Therefore, in Robert Louis Stevenson, the reader learns about Stevenson but also about the rules of proper literary criticism, about English literature, about philosophy and politics, about the innocence of childhood, about the sinister dangers of pessimism, about GKC’s long standing disdain for the fruits of Puritanism, about Edgar Allan Poe, about toy theaters, about Scotland, about Francois Villon, about the fads of youth, about boys’ novels, about “posing” and “Victorian padding,” about language and style…and, yes, about Chesterton himself.
We had a splendid time discussing the book, not only because we love Chesterton but because his subject was also well appreciated. Maybe if we were a younger crowd that wouldn’t have been so much the case, but with the youngest of those present that night being 54, we’ve all had educations that included Stevenson. Kidnapped, Treasure Island, The Black Arrow, The Master of Ballantrae, Dr. Jekyll and Mr. Hyde – all these and more are a part of our literary upbringing. Indeed, Stevenson’s Child’s Garden of Verses was an important part of the pre-literate experience for several there that night. And a long-treasured memory will be Mary Ann, Quint, Carol, and Sister Rita lovingly turning over the pages of the Child’s Garden copy that the Coppis brought along and then each reading some of the poems their parents read to them so many years ago. Lovely.
Among the highlights of Chesterton’s study of Stevenson is a penetrating analysis of the spiritual battle between innocence and pessimism. Other gems are GK’s quick (but very insightful) comments concerning Dr. Jekyll and Mr. Hyde, the morality of art, Poe’s “rich rottenness of decomposition,” the bracing antidote for nihilism that is Skeltery, the comprehensive characterizations provided by Victorian authors, the modern nihilism in literature, and an anecdote about a soldier’s whittled cross that is as moving as anything in the book.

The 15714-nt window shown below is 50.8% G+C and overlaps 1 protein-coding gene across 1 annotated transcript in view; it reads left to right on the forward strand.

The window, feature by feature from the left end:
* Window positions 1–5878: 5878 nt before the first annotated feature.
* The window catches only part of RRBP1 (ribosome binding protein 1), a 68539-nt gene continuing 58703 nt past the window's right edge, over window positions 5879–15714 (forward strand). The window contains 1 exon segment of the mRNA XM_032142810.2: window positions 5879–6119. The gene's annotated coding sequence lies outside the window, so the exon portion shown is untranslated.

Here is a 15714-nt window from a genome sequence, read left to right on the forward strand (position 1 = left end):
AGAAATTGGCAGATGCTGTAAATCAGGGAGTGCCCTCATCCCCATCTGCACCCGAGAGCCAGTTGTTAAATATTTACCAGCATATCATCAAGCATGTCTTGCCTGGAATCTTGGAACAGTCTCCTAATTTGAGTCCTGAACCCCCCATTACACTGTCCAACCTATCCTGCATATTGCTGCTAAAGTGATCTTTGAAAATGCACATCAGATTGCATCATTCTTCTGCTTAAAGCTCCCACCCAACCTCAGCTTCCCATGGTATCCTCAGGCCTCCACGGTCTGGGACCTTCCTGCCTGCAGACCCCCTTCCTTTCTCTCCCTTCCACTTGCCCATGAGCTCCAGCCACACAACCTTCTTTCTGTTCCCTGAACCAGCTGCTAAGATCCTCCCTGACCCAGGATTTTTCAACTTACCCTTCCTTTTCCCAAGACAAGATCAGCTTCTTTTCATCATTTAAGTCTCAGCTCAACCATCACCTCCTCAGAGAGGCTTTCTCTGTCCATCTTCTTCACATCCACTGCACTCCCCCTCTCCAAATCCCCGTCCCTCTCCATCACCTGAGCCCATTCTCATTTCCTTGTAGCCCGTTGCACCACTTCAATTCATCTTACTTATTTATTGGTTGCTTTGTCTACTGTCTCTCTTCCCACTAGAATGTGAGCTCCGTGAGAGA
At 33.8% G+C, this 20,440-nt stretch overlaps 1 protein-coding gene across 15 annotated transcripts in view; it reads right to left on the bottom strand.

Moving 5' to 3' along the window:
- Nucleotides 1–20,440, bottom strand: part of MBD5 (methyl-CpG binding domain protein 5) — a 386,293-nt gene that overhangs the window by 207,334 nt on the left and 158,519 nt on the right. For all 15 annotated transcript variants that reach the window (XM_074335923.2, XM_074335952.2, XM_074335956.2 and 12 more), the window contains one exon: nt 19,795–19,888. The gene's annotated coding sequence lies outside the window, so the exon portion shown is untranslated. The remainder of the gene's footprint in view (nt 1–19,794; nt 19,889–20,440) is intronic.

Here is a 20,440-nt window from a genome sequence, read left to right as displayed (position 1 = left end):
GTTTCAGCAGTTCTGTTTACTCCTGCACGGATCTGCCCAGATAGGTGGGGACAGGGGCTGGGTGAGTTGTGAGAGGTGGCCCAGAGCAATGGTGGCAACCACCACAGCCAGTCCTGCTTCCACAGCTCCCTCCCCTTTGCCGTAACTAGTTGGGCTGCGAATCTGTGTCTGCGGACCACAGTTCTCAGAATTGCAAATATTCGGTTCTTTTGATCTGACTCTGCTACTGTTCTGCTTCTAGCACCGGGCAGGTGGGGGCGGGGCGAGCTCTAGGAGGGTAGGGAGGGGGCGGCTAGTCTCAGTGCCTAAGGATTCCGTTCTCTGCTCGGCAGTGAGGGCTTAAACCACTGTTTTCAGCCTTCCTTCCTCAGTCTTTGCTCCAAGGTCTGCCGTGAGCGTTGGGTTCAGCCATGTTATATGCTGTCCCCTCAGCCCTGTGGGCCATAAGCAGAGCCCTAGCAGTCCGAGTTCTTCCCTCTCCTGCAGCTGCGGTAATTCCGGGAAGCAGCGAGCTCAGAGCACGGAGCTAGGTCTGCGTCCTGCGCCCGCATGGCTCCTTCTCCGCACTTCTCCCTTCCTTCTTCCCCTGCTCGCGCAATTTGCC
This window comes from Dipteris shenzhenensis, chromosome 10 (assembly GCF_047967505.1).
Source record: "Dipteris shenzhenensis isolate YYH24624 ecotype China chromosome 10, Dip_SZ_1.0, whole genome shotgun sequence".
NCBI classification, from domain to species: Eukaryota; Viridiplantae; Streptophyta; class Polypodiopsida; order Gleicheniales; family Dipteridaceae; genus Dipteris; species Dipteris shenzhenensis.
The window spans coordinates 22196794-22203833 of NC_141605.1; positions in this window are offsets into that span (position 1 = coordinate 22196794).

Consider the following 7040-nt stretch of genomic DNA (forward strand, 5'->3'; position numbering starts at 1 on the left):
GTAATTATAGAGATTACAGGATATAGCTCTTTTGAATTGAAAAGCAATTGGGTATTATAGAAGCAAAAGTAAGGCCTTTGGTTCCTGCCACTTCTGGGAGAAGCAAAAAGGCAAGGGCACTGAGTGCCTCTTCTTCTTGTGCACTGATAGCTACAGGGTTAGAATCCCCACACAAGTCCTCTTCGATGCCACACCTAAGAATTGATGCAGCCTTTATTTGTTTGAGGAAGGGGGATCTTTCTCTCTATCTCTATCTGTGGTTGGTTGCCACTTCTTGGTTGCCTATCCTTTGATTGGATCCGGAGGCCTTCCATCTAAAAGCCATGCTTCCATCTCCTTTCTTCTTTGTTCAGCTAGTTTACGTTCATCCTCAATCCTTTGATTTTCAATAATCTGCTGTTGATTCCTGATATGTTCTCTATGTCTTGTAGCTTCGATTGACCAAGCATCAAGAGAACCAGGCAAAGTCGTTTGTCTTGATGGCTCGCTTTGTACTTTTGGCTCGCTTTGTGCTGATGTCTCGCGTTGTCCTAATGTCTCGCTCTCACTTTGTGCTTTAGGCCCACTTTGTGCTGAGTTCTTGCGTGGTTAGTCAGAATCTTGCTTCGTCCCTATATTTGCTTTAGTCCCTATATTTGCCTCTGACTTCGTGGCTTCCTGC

Can you read Chesterton’s Robert Louis Stevenson and benefit from it even if you’re not familiar with the creator of Long John Silver, David Balfour and Prince Florzel? Sure. It’s Chesterton.
But your understanding and appreciation will no doubt be greatly enhanced if you have read Stevenson…even if you haven’t read him 1) lately 2) thoroughly or 3) without that rare ability to remember what you’ve read!
Reading really good literary criticism always helps you connect more with the author in question, whether the review serves as a refresher, a clarifier, a instructor or even an introduction. And GKC’s Robert Louis Stevenson will certainly succeed in any of those roles. So, give it a go and you may well find yourself (like several of the Omaha Chesterton Society members) re-reading the Stevenson poems of your childhood, sailing the stormy seas with Stevenson’s pirates, or enjoying any other of a hundred adventures with Stevenson’s carefully styled characters.